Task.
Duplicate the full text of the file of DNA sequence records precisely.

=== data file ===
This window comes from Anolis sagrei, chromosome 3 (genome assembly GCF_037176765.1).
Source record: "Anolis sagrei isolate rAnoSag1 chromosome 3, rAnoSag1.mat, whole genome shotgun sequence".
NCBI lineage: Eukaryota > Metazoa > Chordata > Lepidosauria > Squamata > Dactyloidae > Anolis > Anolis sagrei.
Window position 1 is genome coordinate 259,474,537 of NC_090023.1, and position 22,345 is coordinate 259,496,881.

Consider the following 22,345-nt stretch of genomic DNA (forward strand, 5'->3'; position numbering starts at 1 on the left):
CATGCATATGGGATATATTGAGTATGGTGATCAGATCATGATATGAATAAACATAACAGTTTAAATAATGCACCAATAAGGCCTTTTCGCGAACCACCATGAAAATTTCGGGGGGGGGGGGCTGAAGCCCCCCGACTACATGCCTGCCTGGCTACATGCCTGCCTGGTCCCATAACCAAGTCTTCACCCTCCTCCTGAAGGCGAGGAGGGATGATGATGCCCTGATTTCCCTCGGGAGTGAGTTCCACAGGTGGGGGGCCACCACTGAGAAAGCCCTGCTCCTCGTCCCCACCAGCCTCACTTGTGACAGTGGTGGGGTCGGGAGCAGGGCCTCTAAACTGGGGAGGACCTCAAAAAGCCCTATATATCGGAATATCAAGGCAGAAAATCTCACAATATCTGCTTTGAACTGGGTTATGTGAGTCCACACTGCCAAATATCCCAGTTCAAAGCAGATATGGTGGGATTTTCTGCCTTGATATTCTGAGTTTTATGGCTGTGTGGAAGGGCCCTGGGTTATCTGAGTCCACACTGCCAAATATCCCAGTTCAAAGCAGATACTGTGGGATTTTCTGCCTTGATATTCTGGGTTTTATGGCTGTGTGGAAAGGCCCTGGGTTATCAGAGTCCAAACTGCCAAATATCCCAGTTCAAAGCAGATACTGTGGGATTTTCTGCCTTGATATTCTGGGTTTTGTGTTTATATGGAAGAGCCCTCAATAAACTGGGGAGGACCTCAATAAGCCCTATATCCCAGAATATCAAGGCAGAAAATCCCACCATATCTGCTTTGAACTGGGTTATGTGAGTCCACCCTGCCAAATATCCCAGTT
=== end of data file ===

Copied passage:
This window comes from Anolis sagrei, chromosome 3 (genome assembly GCF_037176765.1).
Source record: "Anolis sagrei isolate rAnoSag1 chromosome 3, rAnoSag1.mat, whole genome shotgun sequence".
NCBI lineage: Eukaryota > Metazoa > Chordata > Lepidosauria > Squamata > Dactyloidae > Anolis > Anolis sagrei.
Window position 1 is genome coordinate 259,474,537 of NC_090023.1, and position 22,345 is coordinate 259,496,881.

Consider the following 22,345-nt stretch of genomic DNA (forward strand, 5'->3'; position numbering starts at 1 on the left):
CATGCATATGGGATATATTGAGTATGGTGATCAGATCATGATATGAATAAACATAACAGTTTAAATAATGCACCAATAAGGCCTTTTCGCGAACCACCATGAAAATTTCGGGGGGGGGGGGCTGAAGCCCCCCGACTACATGCCTGCCTGGCTACATGCCTGCCTGGTCCCATAACCAAGTCTTCACCCTCCTCCTGAAGGCGAGGAGGGATGATGATGCCCTGATTTCCCTCGGGAGTGAGTTCCACAGGTGGGGGGCCACCACTGAGAAAGCCCTGCTCCTCGTCCCCACCAGCCTCACTTGTGACAGTGGTGGGGTCGGGAGCAGGGCCTCTAAACTGGGGAGGACCTCAAAAAGCCCTATATATCGGAATATCAAGGCAGAAAATCTCACAATATCTGCTTTGAACTGGGTTATGTGAGTCCACACTGCCAAATATCCCAGTTCAAAGCAGATATGGTGGGATTTTCTGCCTTGATATTCTGAGTTTTATGGCTGTGTGGAAGGGCCCTGGGTTATCTGAGTCCACACTGCCAAATATCCCAGTTCAAAGCAGATACTGTGGGATTTTCTGCCTTGATATTCTGGGTTTTATGGCTGTGTGGAAAGGCCCTGGGTTATCAGAGTCCAAACTGCCAAATATCCCAGTTCAAAGCAGATACTGTGGGATTTTCTGCCTTGATATTCTGGGTTTTGTGTTTATATGGAAGAGCCCTCAATAAACTGGGGAGGACCTCAATAAGCCCTATATCCCAGAATATCAAGGCAGAAAATCCCACCATATCTGCTTTGAACTGGGTTATGTGAGTCCACCCTGCCAAATATCCCAGTT